At the Democratic National Convention in St. Louis in 1916, Martha Gellhorn stood in a protest called the Golden Lane. She was only 8 years old, but her mother, a suffragist, had organized 7,000 women clad in yellow sashes and parasols to line Locust Street — the route delegates would take to the St. Louis Coliseum. Toward the end of the line, seven women in white represented states that endorsed women’s suffrage, and many others in gray and black stood for states unwilling to budge. Gellhorn, in a white dress, represented a future woman voter.
This initial act of defiance was only the beginning for Gellhorn. The young girl in white would go on to lead a daring and adventurous career. Throughout her life, as a war correspondent and author, she witnessed some of the most influential occurrences of the 20th century, from the Great Depression to D-Day to the U.S. invasion of Panama. From her feminist start in St. Louis, Gellhorn travelled the world and became one of the most important journalists of the century. And she did it all without permission.
Like many writers and artists of the time, Gellhorn moved to Paris in 1930. After dropping out of Bryn Mawr College and working briefly for New Republic, the young reporter was itching to become a foreign correspondent. Gellhorn landed a job with the United Press, but was fired after reporting sexual harassment by a coworker. She spent many years travelling Europe, writing for papers in Paris and St. Louis, and even covering fashion for Vogue. While noticing the rise of fascism in Germany, Gellhorn remained a pacifist in mostly leftist circles. She decided to return to the States in 1934 because, as she said, the poverty she witnessed in Europe was rampant in her own country.
Gellhorn soon earned a spot as an investigator in Roosevelt’s Federal Emergency Relief Administration, travelling around the country and giving firsthand reports of the grim living and working conditions. She trudged around North Carolina in secondhand Parisian couture, interviewing five families a day and growing ever more troubled about the widespread destitution. Gellhorn called on Roosevelt to do more about a syphilis epidemic and lack of birth control. Her boldness gained her the ear of Eleanor Roosevelt, who became a lifelong friend.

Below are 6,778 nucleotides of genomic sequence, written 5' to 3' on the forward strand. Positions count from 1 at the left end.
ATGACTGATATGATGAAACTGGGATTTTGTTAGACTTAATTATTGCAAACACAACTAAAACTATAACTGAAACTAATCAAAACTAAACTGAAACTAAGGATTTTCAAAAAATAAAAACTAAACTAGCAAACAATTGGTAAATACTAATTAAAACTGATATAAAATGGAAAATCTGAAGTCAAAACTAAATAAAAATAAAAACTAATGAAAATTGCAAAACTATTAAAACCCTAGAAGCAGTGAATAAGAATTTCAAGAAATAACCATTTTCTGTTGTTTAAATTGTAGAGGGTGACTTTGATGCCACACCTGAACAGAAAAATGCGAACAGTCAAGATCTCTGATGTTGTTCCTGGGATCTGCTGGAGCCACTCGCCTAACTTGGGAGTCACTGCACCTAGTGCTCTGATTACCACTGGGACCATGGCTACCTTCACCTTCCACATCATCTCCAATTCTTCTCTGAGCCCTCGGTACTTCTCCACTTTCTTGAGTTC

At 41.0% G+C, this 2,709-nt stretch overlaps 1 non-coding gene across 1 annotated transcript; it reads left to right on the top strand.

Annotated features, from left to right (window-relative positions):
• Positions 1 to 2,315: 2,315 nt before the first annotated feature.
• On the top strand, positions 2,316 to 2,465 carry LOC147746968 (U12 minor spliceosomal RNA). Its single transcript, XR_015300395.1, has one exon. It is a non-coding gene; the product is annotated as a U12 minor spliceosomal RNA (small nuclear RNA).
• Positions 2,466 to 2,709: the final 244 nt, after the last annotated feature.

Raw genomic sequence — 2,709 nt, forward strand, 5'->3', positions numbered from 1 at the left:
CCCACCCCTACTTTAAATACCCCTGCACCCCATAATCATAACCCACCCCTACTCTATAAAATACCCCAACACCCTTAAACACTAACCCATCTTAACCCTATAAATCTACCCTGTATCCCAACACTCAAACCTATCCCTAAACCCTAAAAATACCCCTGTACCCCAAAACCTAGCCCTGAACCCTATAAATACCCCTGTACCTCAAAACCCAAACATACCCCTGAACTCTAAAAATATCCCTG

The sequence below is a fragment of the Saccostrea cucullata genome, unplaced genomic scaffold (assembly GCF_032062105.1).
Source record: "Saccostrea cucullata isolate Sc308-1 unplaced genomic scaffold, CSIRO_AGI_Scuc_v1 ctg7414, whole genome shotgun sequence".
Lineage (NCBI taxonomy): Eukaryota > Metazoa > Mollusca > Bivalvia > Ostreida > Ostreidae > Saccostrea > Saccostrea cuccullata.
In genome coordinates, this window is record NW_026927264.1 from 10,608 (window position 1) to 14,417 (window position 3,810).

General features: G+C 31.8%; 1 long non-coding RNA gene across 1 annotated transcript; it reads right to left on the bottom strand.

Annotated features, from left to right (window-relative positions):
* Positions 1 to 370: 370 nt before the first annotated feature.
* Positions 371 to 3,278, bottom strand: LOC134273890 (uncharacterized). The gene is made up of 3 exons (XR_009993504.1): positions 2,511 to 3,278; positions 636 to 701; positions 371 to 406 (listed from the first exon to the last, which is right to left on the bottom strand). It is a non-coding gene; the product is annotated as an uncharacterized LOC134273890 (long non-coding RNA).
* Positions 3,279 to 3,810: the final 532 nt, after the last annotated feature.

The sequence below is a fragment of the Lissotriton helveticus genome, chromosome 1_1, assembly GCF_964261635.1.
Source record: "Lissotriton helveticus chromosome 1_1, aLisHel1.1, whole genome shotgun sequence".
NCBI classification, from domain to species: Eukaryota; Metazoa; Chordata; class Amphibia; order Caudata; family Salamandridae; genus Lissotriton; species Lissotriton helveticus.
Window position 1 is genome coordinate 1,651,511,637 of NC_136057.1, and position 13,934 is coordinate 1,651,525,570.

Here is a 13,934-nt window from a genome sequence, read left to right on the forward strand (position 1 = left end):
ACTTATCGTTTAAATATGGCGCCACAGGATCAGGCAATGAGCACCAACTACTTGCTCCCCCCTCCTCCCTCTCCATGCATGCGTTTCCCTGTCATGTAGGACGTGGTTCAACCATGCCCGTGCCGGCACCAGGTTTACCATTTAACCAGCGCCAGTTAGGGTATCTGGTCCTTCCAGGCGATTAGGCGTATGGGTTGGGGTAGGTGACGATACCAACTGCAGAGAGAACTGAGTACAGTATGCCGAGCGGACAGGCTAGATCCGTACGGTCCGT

While on assignment in Idaho, Gellhorn convinced a group of workers to break the windows of the FERA office to draw attention to their crooked boss. Although their stunt worked, she was fired from FERA: an “honorable discharge” for being “a dangerous Communist,” she wrote wryly to her parents. The Roosevelts then invited Gellhorn to live at the White House, and she spent her evenings there assisting Eleanor Roosevelt with correspondence and the first lady’s “My Day” column in Women’s Home Companion.
She soon moved on, however, feeling a need to publish her experiences with impoverished America. “The material was fresh, dramatic, and intensely present in her mind,” Caroline Moorehead writes in her Gellhorn biography. “It was a question of distilling it. She had been haunted by what she had seen; now, she had to haunt others.” The resulting book, The Trouble I’ve Seen, earned Gellhorn acclaim from reviewers all over the world for its frank writing style and urgently important stories.
Around the same time, she began a relationship with Ernest Hemingway after meeting the acclaimed novelist at a bar called Sloppy Joe’s in Key West. They hopped on a boat to Spain to cover the Spanish Civil War, and Gellhorn found her beat as a war reporter. She began to publish with Collier’s and the New Yorker on the view from Madrid. Gellhorn and Hemingway travelled to China for the Second Sino-Japanese War, then back to Europe to document World War II from London. They married in 1940.